Business Schools Cold-shoulder Ceeman to Their Cost


Hungarian management schools and universities are “extremely missing out” by not joining Ceeman and sharing in its regional and international activities, according to Zoltán Buzády, associate professor of leadership at Budapestʼs Corvinus University.

Zoltán Buzády

Ceeman, originally the Central and East European Management Development Association, was founded in 1993 specifically to enable management schools in what had been communist Europe and the former USSR to share and exchange know-how and knowledge in order to kick-start business leadership skills.

Headquartered in Bled, Slovenia, Ceeman has proved so effective that, after attracting considerable international interest from outside its core region, it changed its name (but not its acronym) to the International Association for Management Development in Dynamic Societies in 2013 to reflect its growing reach.

Despite this success – and despite hosting two of Ceeman’s 26 annual conferences in Budapest (in 1999, by IMC, forerunner of the CEU Business School, and 2014 by the Budapest wing of France’s ESSCA School of Management) – the response from Hungarian management institutions has been lukewarm at best.

Center of Europe

“We were thinking that we were going to import knowledge from Harvard and the West, and this would radiate strong enough,” says Buzády.

Arguably, management education in Hungary has regressed as a result: the CEU Business School merged with the university’s Economics Department in 2017 and dropped its MBA programs, while the Hungarian government has recently announced that Corvinus University will come under the Ministry of Innovation and Technology in a move designed to boost its global standing.

Speaking to the Budapest Business Journal at Ceeman’s 26th annual conference, hosted by the University of New York in Prague, Czech Republic – headed by Andreas Antonopoulos, a former professor at the CEU Business School – Buzády said that after winning a case study competition and attending a Ceeman conference in Georgia, “I discovered that there is a whole world outside for us Hungarians!”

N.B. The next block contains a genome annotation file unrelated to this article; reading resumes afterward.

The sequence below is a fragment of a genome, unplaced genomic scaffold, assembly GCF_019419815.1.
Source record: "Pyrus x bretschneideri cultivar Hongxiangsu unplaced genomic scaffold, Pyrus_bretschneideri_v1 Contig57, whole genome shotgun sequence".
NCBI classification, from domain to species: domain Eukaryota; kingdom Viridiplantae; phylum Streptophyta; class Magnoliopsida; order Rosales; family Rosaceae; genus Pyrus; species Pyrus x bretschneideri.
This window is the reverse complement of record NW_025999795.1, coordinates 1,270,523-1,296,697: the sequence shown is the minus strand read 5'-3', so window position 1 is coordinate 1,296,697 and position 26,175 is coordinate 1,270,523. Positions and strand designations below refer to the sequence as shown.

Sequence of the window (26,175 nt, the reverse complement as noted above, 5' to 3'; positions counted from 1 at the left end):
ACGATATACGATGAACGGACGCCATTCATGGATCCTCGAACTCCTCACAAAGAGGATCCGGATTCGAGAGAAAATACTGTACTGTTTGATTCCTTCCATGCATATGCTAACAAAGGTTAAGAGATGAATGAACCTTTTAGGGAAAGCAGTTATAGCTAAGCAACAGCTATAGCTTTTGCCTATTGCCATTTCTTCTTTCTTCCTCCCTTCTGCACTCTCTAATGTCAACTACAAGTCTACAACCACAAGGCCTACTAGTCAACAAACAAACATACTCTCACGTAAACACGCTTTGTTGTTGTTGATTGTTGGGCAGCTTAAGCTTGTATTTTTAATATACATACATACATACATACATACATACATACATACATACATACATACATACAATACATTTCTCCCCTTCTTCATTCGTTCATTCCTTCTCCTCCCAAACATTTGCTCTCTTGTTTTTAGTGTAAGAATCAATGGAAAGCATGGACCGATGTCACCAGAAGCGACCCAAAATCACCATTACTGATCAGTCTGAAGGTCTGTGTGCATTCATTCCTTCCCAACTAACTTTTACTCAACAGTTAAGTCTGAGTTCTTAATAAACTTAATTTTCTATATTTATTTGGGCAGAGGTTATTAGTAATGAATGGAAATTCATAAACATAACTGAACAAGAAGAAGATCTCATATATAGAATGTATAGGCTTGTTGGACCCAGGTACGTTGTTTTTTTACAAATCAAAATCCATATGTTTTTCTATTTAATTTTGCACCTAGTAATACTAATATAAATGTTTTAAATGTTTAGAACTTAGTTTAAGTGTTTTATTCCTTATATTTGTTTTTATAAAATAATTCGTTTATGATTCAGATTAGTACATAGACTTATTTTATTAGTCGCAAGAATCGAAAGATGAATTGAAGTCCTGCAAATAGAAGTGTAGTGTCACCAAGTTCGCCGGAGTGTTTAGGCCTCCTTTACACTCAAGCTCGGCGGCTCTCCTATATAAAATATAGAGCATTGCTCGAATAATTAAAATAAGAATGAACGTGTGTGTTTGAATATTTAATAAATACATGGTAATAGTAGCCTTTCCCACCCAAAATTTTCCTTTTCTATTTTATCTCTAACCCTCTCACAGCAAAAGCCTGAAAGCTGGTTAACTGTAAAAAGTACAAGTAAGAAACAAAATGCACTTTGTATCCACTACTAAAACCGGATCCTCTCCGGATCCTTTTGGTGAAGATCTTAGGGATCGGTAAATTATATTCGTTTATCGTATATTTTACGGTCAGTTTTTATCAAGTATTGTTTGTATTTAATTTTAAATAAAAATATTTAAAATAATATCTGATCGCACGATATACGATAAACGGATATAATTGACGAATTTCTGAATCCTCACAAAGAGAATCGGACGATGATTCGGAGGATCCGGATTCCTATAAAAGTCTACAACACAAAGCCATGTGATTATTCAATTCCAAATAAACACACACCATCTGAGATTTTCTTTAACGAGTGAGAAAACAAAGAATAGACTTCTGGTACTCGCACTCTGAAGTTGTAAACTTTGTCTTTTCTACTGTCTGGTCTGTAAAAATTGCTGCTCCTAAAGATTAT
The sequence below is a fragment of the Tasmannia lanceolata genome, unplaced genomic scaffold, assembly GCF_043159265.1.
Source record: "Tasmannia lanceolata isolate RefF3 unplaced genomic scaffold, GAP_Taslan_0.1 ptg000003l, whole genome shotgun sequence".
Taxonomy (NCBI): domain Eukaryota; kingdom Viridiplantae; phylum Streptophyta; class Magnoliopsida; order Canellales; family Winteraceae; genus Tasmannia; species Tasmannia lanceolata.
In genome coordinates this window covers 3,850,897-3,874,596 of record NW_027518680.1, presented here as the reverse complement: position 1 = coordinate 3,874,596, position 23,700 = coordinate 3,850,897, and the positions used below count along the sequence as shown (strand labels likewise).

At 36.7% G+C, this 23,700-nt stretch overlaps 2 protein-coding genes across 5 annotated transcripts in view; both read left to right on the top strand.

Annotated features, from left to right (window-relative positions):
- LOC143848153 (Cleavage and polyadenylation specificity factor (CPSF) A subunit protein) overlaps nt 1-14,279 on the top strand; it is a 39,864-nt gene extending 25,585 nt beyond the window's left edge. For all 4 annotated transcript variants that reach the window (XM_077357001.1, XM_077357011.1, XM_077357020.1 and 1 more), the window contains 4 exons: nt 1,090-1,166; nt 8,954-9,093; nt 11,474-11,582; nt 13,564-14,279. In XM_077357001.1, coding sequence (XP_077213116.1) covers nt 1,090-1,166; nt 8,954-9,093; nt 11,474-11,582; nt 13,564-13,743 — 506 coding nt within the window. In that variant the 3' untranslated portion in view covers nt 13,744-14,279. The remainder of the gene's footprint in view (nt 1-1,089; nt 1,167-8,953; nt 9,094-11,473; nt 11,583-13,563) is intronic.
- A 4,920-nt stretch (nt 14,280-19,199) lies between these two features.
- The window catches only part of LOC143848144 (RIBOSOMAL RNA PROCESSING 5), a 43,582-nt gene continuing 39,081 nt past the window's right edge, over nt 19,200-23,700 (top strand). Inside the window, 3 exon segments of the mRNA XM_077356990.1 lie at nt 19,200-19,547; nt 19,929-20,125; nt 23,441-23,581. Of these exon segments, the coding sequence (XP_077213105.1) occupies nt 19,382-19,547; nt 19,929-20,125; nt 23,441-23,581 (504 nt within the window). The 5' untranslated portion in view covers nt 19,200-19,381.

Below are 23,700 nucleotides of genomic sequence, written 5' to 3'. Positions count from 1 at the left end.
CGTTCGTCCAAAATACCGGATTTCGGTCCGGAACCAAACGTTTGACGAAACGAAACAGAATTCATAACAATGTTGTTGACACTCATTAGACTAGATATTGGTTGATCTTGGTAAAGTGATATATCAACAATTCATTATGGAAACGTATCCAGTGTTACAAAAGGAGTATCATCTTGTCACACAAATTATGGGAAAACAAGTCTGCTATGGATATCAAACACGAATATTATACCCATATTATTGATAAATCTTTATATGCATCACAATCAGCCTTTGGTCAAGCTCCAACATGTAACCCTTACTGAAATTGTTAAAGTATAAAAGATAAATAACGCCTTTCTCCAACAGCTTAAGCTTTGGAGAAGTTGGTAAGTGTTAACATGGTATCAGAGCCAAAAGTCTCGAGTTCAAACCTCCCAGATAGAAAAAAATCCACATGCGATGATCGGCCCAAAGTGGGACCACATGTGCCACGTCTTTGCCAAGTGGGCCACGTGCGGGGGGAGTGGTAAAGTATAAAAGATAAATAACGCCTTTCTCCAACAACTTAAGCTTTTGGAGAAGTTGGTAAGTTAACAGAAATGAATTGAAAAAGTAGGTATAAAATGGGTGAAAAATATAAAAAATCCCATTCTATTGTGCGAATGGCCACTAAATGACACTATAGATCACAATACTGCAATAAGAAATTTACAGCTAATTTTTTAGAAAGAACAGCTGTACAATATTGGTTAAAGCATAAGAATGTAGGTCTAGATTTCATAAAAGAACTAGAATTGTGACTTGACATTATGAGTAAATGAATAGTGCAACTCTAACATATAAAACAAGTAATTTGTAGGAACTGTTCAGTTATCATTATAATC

In a global sector dominated by big names such as Harvard, Insead, IMD and London, Ceeman, he says, provides an accessible and cost-effective forum for the valuable exchange of ideas.

“Where would someone from, say, Wroclaw, go to discuss management education trends?” he asks, “At any big [business schools’] conference they would be ridiculed and have nothing to say. Ceeman fills this gap.”

The Prague conference attracted some 150 participants, including representatives of business schools from across Central and Western Europe, Russia, China, Brazil, South Africa and India. Along with Buzády, Hungary was represented by Zsuzsa Deli-Gray, director of the ESSCA School of Management’s Budapest operations.

Corvinus Professor Wins Ceeman Innovation Award

Zoltán Buzády, associate professor of leadership at Corvinus University, Budapest, received the Ceeman 2018 Champion award in the category of Innovative Pedagogy at the association’s conference in Prague on September 21.

Buzády won the accolade on account of his work with the Hungarian-American professor Mihaly Csikszentmihalyi and others on Fligby, an acclaimed leadership development simulation game which enables operators to objectively gauge management capabilities using a so-called “non-intrusive assessment of leadership skills”.

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